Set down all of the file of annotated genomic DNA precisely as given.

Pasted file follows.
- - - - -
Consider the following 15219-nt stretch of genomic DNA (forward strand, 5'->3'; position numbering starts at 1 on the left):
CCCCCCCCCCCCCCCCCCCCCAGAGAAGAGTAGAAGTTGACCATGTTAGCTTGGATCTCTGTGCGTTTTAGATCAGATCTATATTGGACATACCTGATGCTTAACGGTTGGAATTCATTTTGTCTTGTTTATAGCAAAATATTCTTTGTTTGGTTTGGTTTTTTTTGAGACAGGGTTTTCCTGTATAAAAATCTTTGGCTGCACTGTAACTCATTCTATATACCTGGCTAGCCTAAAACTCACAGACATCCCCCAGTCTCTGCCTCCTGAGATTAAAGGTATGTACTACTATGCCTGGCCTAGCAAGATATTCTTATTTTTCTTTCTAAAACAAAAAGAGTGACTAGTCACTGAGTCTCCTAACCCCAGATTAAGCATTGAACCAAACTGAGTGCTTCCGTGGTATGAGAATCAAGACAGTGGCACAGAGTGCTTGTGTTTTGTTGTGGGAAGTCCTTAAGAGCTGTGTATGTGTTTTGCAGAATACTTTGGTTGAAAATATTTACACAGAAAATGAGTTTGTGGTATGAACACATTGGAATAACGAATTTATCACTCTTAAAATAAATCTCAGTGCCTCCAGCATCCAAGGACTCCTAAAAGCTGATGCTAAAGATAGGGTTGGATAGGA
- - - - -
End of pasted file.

Consider the following 15219-nt stretch of genomic DNA (forward strand, 5'->3'; position numbering starts at 1 on the left):
CCCCCCCCCCCCCCCCCCCCCAGAGAAGAGTAGAAGTTGACCATGTTAGCTTGGATCTCTGTGCGTTTTAGATCAGATCTATATTGGACATACCTGATGCTTAACGGTTGGAATTCATTTTGTCTTGTTTATAGCAAAATATTCTTTGTTTGGTTTGGTTTTTTTTGAGACAGGGTTTTCCTGTATAAAAATCTTTGGCTGCACTGTAACTCATTCTATATACCTGGCTAGCCTAAAACTCACAGACATCCCCCAGTCTCTGCCTCCTGAGATTAAAGGTATGTACTACTATGCCTGGCCTAGCAAGATATTCTTATTTTTCTTTCTAAAACAAAAAGAGTGACTAGTCACTGAGTCTCCTAACCCCAGATTAAGCATTGAACCAAACTGAGTGCTTCCGTGGTATGAGAATCAAGACAGTGGCACAGAGTGCTTGTGTTTTGTTGTGGGAAGTCCTTAAGAGCTGTGTATGTGTTTTGCAGAATACTTTGGTTGAAAATATTTACACAGAAAATGAGTTTGTGGTATGAACACATTGGAATAACGAATTTATCACTCTTAAAATAAATCTCAGTGCCTCCAGCATCCAAGGACTCCTAAAAGCTGATGCTAAAGATAGGGTTGGATAGGA